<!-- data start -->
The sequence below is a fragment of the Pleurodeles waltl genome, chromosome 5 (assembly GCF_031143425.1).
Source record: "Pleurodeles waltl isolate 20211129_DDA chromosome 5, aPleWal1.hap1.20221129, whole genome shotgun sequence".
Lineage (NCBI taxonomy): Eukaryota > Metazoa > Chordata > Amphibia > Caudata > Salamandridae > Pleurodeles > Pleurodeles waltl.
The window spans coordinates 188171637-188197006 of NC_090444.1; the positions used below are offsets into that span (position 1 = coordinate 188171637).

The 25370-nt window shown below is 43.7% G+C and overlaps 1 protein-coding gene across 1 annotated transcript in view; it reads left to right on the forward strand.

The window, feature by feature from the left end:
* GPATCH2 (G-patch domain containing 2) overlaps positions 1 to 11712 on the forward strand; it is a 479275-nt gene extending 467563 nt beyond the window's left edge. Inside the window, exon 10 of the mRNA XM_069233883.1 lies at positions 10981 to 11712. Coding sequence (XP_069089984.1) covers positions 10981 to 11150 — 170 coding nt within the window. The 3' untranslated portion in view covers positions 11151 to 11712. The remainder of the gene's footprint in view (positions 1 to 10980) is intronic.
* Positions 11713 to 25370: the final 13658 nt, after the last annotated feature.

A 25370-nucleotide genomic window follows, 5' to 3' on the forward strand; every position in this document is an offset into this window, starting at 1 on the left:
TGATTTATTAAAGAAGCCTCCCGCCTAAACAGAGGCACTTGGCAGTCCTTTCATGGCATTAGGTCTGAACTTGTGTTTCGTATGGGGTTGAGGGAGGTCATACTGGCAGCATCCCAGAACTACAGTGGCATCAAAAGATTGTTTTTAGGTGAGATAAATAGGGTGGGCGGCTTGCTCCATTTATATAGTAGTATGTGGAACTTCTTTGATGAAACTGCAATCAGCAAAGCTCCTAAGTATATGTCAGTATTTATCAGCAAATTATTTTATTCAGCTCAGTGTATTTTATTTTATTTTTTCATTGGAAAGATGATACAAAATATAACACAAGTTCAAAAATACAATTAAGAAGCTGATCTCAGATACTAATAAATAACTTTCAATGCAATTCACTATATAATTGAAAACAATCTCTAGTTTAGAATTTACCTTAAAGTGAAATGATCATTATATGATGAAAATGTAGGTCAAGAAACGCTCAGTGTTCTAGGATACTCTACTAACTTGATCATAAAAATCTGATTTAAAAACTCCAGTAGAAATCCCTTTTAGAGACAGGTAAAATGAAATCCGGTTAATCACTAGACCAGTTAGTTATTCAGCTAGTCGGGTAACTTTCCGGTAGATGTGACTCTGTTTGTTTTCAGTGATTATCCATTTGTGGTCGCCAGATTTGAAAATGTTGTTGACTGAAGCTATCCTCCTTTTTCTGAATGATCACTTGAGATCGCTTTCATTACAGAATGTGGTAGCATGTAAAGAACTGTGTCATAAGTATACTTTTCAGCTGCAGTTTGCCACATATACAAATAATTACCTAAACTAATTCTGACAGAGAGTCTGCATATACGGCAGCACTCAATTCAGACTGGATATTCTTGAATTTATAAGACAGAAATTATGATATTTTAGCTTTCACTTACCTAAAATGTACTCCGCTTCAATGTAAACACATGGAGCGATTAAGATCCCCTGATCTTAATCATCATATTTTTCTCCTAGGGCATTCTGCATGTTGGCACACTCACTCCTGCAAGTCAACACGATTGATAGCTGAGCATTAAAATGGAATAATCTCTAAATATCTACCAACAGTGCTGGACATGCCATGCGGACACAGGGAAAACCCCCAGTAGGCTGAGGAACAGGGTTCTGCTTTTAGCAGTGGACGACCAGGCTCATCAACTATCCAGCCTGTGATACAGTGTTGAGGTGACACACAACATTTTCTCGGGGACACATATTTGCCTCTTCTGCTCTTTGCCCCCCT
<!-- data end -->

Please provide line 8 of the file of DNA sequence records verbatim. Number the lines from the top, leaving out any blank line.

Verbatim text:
* Positions 11713 to 25370: the final 13658 nt, after the last annotated feature.